Barsana is the pastime place of Shri Krishna's beloved Radhika. Lying at the heart of this village is a multitude of the Divine Couple's sweet and secret amorous pastimes, together with Their transcendental moods and desires. The Vaishnava community reveres Barsana. This venerable land with its lakes, ponds, gardens and forests— such as Gahvaravan, Sankari-khor and other pastime places reminds one of Radha and Krishna's different pastimes. In Braj, the grass, small shrubs, creepers, trees, animals, birds, insects, snakes and so forth are all composed of Sachidanand; or eternality, spiritual consciousness and full transcendental bliss. They assist Radha and Krishna in their pastimes, and are very dear to them. It is said in the scriptures that even eminent realised souls, like Brahma and Shankar, repeatedly pray to attain a birth like theirs so that they too may be able to serve Radha and Krishna.
"All the grass, shrubs, insects and other creatures found in Braj are very dear to Him, who is the very embodiment of all transcendental bliss, Shri Mukund, and they assist in His pastimes. All the scriptures have repeatedly established this fact, and devotees ranging from Brahma to Uddhav have expressed a desire to take birth in Braj amongst these species. For these reasons, I worship all the creatures who reside in Braj."
Barsana's original name is Vrishabhanupura. Vrishabhanu Maharaja, the father of Radhika, lived here with his family. Barsana is situated fourteen miles west of Govardhan and six miles east of Kamyavan According to the Varah and Padma Puranas, Brahma pleased Shri Hari at the end of Satya Yug by performing arduous worship. Brahma then asked for the following boon: "Please perform Your sweet pastimes with the Braj-gopis on my very form and allow me to behold these lilas. Please make my life blessed, by especially performing swing pastimes in the rainy season and by performing Holi in spring."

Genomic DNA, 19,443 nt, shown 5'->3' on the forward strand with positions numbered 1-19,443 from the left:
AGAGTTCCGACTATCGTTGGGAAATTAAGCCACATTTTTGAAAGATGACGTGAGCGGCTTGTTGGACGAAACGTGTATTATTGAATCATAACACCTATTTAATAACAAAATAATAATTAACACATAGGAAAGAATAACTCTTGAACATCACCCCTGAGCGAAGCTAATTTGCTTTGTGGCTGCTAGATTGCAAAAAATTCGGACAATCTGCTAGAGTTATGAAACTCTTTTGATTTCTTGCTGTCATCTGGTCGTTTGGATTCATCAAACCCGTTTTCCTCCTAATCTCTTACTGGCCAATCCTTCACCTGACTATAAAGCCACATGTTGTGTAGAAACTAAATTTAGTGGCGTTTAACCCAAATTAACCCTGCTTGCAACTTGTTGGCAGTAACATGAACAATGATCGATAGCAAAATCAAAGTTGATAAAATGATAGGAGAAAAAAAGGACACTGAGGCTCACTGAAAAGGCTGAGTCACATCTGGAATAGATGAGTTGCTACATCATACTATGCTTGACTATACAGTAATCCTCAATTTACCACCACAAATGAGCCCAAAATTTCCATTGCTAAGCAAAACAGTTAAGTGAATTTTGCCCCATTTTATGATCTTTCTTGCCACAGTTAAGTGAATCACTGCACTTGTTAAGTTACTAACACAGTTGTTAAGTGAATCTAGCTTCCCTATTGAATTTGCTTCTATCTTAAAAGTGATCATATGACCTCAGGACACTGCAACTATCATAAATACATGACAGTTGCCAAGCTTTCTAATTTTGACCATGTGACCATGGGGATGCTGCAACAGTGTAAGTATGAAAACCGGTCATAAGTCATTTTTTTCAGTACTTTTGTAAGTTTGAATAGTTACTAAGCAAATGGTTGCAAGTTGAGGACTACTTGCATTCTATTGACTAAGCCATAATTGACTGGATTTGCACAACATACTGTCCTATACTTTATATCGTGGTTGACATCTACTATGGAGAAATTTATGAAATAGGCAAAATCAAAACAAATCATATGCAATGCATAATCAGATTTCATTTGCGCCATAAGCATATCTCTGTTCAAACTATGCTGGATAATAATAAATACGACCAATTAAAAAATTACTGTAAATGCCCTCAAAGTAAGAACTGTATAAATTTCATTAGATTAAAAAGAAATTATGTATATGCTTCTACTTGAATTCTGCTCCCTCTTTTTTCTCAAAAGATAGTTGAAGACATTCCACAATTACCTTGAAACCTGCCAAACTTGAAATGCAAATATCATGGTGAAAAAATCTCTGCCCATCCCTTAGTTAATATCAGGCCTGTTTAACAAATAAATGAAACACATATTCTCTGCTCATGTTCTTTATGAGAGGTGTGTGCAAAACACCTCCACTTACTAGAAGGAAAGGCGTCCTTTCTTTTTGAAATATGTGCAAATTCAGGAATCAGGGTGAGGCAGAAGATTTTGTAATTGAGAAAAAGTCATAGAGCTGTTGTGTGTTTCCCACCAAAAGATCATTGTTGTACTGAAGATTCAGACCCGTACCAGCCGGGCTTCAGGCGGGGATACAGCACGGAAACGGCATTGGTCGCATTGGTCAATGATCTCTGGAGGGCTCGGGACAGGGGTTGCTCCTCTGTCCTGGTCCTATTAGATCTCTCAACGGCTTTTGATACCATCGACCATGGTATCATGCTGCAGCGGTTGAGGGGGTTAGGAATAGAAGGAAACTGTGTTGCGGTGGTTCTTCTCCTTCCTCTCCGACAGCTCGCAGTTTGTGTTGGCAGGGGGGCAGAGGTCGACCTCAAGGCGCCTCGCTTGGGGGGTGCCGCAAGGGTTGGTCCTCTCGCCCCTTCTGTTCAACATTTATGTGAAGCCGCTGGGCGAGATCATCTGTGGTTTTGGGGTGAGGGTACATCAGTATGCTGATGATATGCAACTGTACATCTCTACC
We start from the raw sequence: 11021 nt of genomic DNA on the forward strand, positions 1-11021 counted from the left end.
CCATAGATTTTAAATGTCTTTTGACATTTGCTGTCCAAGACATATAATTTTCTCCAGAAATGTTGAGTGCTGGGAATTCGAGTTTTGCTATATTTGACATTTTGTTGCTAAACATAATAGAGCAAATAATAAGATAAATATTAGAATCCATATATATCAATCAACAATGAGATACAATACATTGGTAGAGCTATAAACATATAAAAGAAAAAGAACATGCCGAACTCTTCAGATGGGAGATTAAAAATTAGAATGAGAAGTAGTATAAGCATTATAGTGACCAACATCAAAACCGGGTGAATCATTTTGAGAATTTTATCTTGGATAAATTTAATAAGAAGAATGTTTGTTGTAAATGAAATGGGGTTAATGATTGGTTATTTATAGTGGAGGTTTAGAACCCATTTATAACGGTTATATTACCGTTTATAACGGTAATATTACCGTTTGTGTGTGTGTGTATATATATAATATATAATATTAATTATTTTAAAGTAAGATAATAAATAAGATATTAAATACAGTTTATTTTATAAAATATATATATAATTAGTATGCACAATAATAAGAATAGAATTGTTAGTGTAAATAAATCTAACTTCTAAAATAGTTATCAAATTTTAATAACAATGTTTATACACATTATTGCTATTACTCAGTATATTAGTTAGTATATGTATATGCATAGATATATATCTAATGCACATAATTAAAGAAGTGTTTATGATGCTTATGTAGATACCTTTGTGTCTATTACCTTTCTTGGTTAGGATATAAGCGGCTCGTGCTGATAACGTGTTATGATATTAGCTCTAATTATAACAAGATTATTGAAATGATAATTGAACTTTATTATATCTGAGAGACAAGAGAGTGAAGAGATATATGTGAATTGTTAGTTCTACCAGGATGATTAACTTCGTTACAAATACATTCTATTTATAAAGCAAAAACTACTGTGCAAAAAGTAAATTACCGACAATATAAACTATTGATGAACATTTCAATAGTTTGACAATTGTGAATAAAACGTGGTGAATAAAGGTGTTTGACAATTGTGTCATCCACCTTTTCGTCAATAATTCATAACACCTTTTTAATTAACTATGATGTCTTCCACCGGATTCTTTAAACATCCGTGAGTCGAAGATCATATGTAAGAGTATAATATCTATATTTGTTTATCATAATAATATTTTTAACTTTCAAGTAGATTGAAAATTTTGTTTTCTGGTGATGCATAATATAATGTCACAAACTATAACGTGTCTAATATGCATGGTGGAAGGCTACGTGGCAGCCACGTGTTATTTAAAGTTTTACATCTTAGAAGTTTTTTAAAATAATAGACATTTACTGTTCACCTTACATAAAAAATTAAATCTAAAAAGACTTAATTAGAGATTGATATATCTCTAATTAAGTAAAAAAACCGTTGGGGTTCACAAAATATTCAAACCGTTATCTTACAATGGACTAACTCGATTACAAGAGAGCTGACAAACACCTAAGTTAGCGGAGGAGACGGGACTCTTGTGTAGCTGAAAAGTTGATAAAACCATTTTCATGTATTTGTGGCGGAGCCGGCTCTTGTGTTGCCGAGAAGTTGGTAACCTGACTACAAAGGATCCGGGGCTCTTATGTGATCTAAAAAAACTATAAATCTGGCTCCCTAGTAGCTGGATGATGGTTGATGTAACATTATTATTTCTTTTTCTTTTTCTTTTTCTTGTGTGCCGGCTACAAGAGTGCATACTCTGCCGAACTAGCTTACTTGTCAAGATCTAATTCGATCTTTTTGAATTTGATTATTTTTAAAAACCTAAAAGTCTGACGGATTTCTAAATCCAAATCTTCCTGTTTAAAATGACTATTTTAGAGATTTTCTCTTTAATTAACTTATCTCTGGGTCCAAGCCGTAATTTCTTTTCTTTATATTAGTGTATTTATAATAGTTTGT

Pleased with Brahma, Shri Hari instructed him, "Go to Brsabhanupura and take the form of a hill there. In that form you will be able to behold all Our sweet pastimes." And so it happened that Brahma assumed the form of a hill at this place in Braj and fulfilled his cherished desire.
Pastime Places in the Area of BarsanaPadma Purana, describes the haracteristics of Vrishabhanupura as follows: “According to the Padma Purana, two hills face each other here – one is Vishnu-parvat and the other is Brahma-parvat. Vishnu-parvat is on the left and Brahma-parvat is on the right.
Also on top of Brahma-parvat are Dana Mandir, the place of a swing (hindola), Mayur-kuti, a ras-mandal and a temple of Radha. Further on between the two hills is Sankari Khor. Near Shankari-khor is Vilas Mandir, and next to Vilas Mandir is Gahvaravan. Within Gahvaravan are Radha-sarovar and a ras-mandal, and nearby is Dohani Kund. Very close to this kund is Mayur-sarovar, which was constructed by Chitralekha." Bhanu-sarovar is also nearby, and on its bank is Brajesvara, a deity of Maharudra. On its left side is Kirti-sarovar.
There are four sarovaras, or ponds, around Barsana:
- Vrishabhanu Kund in the east,
- Kirtida Kund in the north-east,
- Vihar Kund (later named Tilak-kund) in the south-west, and
- Dohani Kund in the south, south-west of the village of Chiksauli.
Shankari-khor lies north of Chiksauli, and on Vishnu-parvat, east of Shankari-khor, is Vilas Garh. This is the location of a ras-mandal. Near Vilas Mandir is where Radhika, as a child, played with the sand, building palaces and so on. West of Shankari-khor, on top of the mountain, is Dana Garh; and south-west of Shankari-khor and west of the village of Chiksauli are Gahvaravana and Gahvara-kund. Mayur-kuti is to the right when entering Gahvaravana. On the top of the hill, south-west of Gahvaravana, are Mana-garh and Mana Mandir; and below and nearby is the village of Manapura. North of Mana-garh is the temple of the Maharaja of Jaipur, and north of that temple is Shriji Temple. Just below Shrijl Temple, still on the hill, one comes to the temple of Brahmaji and the palace of Radhika's paternal grandfather, Mahibhanu. Below that lies the village of Barsana. West of Barsana is Mukta Kund, or Ratna-kund. Among the places listed above, we will describe those where prominent pastimes took place.